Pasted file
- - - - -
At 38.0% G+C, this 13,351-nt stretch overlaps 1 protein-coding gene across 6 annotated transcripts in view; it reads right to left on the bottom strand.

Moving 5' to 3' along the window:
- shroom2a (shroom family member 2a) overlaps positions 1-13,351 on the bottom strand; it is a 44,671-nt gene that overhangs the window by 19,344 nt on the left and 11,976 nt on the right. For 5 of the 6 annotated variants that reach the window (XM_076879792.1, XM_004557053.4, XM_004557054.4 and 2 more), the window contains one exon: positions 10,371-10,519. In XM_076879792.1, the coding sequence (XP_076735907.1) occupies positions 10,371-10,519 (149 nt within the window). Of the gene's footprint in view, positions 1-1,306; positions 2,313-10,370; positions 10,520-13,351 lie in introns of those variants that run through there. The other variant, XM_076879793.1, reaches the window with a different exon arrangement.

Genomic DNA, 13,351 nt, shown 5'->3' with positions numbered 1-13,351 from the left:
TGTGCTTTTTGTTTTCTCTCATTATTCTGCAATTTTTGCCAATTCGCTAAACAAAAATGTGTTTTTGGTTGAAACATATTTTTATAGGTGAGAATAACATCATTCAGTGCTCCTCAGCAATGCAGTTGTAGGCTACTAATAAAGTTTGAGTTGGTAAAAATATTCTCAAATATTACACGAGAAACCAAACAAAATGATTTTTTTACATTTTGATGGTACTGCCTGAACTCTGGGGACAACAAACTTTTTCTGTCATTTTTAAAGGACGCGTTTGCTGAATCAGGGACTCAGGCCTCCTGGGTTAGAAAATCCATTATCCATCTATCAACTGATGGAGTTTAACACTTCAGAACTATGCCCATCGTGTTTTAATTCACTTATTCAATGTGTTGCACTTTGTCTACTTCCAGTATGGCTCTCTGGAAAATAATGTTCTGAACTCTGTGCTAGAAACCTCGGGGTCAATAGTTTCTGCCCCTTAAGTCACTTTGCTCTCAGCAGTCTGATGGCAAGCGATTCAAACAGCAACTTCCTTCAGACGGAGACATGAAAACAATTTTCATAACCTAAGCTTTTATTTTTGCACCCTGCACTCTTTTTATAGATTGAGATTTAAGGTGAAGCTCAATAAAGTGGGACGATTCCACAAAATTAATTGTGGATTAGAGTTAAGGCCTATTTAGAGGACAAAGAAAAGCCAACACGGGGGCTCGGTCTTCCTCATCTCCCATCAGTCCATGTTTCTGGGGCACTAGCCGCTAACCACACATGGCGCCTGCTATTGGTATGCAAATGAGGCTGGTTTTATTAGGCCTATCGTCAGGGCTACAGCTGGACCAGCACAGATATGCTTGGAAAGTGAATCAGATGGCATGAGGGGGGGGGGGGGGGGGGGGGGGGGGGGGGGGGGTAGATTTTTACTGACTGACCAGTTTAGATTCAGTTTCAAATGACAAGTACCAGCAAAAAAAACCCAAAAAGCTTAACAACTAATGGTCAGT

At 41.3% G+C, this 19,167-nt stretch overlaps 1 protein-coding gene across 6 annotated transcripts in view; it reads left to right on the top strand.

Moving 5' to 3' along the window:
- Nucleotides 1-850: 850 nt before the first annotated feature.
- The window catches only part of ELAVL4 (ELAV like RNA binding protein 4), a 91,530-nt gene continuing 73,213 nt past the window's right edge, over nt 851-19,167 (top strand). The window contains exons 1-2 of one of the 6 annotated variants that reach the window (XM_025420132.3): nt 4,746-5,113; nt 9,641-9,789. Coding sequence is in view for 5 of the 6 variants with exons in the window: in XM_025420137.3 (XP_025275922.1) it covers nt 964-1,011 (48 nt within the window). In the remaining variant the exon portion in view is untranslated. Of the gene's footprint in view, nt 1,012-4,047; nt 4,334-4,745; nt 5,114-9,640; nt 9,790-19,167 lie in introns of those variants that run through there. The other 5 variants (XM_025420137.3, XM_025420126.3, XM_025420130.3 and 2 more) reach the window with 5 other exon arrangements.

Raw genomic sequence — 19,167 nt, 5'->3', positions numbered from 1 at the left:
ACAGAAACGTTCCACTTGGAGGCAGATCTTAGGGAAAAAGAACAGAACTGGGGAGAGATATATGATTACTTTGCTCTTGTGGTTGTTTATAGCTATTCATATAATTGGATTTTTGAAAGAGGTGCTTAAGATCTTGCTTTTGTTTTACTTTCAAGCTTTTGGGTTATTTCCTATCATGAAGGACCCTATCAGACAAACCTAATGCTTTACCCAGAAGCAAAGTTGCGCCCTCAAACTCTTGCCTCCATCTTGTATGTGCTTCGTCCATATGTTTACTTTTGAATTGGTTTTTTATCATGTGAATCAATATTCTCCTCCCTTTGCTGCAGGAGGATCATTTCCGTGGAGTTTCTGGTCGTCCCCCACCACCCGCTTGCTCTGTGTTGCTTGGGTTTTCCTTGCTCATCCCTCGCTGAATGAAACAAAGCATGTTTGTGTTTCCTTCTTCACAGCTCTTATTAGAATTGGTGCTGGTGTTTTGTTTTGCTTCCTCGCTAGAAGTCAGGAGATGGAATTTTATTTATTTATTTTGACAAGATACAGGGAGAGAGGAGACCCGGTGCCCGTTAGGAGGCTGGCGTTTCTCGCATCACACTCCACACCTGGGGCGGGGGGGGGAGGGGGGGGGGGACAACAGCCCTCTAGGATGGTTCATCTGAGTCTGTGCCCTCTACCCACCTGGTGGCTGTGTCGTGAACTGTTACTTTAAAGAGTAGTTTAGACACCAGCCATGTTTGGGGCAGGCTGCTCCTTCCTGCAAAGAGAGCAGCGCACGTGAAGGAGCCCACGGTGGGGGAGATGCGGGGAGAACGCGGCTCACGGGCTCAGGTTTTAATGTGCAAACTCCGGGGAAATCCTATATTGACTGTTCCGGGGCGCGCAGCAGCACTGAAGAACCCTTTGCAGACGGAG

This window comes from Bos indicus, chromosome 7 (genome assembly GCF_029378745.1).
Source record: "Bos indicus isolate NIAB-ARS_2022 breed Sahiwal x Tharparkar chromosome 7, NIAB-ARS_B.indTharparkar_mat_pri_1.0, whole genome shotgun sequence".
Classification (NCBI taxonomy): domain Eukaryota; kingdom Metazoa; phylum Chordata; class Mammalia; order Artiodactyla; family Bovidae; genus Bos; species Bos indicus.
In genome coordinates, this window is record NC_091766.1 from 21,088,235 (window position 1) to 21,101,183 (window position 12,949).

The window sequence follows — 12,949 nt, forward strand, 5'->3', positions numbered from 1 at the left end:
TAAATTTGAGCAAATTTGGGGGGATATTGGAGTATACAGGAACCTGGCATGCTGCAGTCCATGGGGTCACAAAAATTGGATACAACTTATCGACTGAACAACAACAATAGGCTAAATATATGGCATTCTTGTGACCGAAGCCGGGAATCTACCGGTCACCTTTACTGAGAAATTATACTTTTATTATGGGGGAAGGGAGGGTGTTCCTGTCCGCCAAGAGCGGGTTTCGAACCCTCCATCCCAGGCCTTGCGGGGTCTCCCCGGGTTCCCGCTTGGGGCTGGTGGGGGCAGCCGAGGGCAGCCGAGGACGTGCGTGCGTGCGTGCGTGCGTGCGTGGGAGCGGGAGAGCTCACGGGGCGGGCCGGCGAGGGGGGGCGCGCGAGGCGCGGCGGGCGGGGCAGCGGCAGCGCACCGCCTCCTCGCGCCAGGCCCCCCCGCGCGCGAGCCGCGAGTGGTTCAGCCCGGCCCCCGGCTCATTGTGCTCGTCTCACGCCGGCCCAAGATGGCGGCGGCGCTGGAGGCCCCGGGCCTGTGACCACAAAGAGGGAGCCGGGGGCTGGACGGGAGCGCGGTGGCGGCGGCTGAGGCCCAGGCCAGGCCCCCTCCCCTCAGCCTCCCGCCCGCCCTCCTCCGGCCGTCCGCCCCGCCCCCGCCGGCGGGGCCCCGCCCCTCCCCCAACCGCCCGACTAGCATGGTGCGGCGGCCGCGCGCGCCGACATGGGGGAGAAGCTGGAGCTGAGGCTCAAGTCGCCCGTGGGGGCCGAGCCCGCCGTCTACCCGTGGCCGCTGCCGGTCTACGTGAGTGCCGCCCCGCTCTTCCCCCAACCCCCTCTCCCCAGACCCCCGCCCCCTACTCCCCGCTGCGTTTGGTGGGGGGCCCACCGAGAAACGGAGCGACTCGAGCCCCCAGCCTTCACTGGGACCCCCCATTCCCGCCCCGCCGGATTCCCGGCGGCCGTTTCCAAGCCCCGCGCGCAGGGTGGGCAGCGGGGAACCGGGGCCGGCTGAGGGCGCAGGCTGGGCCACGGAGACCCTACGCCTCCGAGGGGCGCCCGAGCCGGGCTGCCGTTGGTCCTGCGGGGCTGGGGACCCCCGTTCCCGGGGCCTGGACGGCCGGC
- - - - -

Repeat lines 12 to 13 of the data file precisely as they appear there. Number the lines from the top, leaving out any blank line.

This window comes from Bos indicus, chromosome 7 (genome assembly GCF_029378745.1).
Source record: "Bos indicus isolate NIAB-ARS_2022 breed Sahiwal x Tharparkar chromosome 7, NIAB-ARS_B.indTharparkar_mat_pri_1.0, whole genome shotgun sequence".